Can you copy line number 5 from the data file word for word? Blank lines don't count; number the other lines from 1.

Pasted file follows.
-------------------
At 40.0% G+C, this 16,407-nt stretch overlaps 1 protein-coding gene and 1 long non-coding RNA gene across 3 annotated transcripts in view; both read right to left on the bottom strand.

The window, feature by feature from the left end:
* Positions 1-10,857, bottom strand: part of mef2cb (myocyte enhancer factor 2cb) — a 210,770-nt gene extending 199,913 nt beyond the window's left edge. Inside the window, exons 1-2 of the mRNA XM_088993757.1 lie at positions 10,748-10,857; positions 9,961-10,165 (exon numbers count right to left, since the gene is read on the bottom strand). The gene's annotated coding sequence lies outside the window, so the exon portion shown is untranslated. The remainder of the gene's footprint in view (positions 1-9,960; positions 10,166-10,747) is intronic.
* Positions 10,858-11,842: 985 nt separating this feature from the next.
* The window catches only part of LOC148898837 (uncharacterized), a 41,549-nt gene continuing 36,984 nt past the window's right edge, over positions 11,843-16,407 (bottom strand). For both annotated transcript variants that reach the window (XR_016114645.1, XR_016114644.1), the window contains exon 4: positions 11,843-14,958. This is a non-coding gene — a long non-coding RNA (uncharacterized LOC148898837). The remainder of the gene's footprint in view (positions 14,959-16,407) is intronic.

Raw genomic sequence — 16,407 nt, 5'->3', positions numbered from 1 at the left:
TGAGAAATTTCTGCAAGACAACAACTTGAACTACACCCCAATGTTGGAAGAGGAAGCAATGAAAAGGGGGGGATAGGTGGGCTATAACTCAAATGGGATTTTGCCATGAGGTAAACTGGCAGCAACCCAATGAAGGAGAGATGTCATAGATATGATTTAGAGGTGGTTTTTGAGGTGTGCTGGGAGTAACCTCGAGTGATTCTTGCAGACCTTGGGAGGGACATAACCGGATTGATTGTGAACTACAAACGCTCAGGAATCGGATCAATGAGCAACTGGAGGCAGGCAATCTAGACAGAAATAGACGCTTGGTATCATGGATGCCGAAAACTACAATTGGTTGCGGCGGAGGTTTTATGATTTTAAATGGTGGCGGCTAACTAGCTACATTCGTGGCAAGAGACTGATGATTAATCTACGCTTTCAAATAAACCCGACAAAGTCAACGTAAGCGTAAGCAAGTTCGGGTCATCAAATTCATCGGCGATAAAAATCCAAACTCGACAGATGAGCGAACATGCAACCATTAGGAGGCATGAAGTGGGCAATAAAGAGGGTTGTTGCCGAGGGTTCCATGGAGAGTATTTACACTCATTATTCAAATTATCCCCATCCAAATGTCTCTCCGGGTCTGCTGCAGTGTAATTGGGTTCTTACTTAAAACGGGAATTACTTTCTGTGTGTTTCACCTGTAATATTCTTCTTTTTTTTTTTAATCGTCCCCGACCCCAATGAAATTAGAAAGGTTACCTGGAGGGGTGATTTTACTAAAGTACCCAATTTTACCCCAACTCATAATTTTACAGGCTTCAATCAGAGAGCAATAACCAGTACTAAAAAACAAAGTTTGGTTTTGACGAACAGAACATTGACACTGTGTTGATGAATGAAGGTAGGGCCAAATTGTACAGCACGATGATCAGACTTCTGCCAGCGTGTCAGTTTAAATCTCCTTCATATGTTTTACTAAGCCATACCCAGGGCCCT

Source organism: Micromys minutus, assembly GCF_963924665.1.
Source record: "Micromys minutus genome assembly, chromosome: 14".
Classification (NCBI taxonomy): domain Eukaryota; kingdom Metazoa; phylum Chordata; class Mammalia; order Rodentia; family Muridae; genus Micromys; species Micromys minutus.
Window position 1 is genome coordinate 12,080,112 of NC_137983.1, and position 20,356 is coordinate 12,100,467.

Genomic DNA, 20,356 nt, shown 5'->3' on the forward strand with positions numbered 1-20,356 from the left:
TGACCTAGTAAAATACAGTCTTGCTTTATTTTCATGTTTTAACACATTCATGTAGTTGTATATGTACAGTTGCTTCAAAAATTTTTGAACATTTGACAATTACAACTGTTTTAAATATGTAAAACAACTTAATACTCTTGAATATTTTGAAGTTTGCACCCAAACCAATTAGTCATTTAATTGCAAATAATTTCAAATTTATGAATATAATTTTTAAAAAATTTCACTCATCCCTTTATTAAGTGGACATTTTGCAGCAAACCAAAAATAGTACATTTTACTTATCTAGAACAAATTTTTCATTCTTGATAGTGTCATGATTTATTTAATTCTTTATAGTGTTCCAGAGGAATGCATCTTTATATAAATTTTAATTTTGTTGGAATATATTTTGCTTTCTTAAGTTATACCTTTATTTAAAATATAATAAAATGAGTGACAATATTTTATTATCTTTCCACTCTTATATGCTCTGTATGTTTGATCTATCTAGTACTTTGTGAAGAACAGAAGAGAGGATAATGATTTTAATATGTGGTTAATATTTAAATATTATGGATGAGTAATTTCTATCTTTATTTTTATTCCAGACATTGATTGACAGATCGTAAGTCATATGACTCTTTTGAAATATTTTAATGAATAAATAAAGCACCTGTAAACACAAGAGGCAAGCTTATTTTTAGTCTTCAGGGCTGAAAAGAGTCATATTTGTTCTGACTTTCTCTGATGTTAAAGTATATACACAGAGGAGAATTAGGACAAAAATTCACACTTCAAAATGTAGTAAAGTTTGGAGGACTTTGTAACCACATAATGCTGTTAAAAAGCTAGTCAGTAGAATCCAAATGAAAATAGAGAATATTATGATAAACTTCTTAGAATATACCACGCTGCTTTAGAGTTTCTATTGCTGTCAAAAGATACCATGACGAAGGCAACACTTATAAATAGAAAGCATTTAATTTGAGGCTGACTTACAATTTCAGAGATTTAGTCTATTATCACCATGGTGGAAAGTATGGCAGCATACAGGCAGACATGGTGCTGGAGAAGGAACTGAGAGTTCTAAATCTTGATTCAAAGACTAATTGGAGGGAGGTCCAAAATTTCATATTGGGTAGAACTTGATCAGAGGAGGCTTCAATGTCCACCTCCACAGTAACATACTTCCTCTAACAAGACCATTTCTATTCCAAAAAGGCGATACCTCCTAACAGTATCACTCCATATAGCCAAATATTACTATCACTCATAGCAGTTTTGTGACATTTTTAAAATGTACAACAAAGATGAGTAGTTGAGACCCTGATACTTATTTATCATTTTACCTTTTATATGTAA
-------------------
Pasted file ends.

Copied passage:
* The window catches only part of LOC148898837 (uncharacterized), a 41,549-nt gene continuing 36,984 nt past the window's right edge, over positions 11,843-16,407 (bottom strand). For both annotated transcript variants that reach the window (XR_016114645.1, XR_016114644.1), the window contains exon 4: positions 11,843-14,958. This is a non-coding gene — a long non-coding RNA (uncharacterized LOC148898837). The remainder of the gene's footprint in view (positions 14,959-16,407) is intronic.